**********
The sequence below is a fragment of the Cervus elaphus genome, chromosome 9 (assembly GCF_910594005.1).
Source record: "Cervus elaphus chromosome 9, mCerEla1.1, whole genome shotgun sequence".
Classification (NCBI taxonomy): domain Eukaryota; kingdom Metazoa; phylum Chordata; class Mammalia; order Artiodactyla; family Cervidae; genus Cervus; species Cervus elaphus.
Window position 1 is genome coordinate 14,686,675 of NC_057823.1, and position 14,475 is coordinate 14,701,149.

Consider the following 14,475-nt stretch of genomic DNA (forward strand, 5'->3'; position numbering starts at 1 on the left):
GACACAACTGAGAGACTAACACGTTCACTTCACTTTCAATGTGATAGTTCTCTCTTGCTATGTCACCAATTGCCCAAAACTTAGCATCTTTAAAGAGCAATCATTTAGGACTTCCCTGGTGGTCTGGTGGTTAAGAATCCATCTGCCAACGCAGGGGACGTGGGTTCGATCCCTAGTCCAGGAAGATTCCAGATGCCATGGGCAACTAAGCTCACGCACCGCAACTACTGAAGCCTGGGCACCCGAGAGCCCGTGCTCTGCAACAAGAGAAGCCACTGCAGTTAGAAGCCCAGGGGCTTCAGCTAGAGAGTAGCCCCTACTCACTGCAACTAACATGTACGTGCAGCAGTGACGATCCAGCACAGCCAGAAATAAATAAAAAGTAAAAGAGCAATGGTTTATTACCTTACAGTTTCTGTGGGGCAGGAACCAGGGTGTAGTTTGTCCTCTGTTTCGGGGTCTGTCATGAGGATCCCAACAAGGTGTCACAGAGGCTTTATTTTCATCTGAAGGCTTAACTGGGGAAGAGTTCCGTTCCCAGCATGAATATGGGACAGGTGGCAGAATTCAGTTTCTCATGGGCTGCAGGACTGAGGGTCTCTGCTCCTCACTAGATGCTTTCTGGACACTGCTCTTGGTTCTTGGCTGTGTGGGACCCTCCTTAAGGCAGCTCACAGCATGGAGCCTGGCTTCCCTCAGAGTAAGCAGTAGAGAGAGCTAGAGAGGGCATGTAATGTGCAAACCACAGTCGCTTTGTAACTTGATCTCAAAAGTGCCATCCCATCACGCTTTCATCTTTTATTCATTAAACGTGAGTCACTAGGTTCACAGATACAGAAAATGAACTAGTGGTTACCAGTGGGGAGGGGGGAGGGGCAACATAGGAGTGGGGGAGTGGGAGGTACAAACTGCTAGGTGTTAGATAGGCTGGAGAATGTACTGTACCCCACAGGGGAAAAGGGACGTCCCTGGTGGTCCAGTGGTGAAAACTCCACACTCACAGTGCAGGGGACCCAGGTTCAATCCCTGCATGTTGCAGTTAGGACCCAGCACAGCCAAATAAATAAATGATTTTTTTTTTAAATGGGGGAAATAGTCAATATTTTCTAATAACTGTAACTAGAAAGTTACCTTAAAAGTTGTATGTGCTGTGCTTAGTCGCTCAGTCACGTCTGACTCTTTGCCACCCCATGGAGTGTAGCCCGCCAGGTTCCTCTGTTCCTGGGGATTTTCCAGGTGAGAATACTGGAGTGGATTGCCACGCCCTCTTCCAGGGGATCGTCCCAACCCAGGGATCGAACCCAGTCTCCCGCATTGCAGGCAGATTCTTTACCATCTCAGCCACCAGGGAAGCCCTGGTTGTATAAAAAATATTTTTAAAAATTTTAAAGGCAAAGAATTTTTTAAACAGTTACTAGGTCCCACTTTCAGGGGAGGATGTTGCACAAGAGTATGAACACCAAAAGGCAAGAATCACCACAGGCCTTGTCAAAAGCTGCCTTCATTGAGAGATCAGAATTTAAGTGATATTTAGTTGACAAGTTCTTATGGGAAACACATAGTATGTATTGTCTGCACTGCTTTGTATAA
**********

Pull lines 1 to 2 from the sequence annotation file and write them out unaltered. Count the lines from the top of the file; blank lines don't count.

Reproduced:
The sequence below is a fragment of the Cervus elaphus genome, chromosome 9 (assembly GCF_910594005.1).
Source record: "Cervus elaphus chromosome 9, mCerEla1.1, whole genome shotgun sequence".